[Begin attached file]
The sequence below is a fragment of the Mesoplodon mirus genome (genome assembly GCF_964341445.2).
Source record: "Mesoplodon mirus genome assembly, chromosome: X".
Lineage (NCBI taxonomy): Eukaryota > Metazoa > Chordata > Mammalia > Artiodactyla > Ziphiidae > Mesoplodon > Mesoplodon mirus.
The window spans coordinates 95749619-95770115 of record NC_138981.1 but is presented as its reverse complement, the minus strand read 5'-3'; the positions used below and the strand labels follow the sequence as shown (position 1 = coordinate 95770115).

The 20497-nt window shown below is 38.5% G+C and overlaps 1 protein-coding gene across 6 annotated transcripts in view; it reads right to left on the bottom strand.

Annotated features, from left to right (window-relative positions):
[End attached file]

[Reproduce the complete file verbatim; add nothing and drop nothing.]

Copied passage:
The sequence below is a fragment of the Mesoplodon mirus genome (genome assembly GCF_964341445.2).
Source record: "Mesoplodon mirus genome assembly, chromosome: X".
Lineage (NCBI taxonomy): Eukaryota > Metazoa > Chordata > Mammalia > Artiodactyla > Ziphiidae > Mesoplodon > Mesoplodon mirus.
The window spans coordinates 95749619-95770115 of record NC_138981.1 but is presented as its reverse complement, the minus strand read 5'-3'; the positions used below and the strand labels follow the sequence as shown (position 1 = coordinate 95770115).

The 20497-nt window shown below is 38.5% G+C and overlaps 1 protein-coding gene across 6 annotated transcripts in view; it reads right to left on the bottom strand.

Annotated features, from left to right (window-relative positions):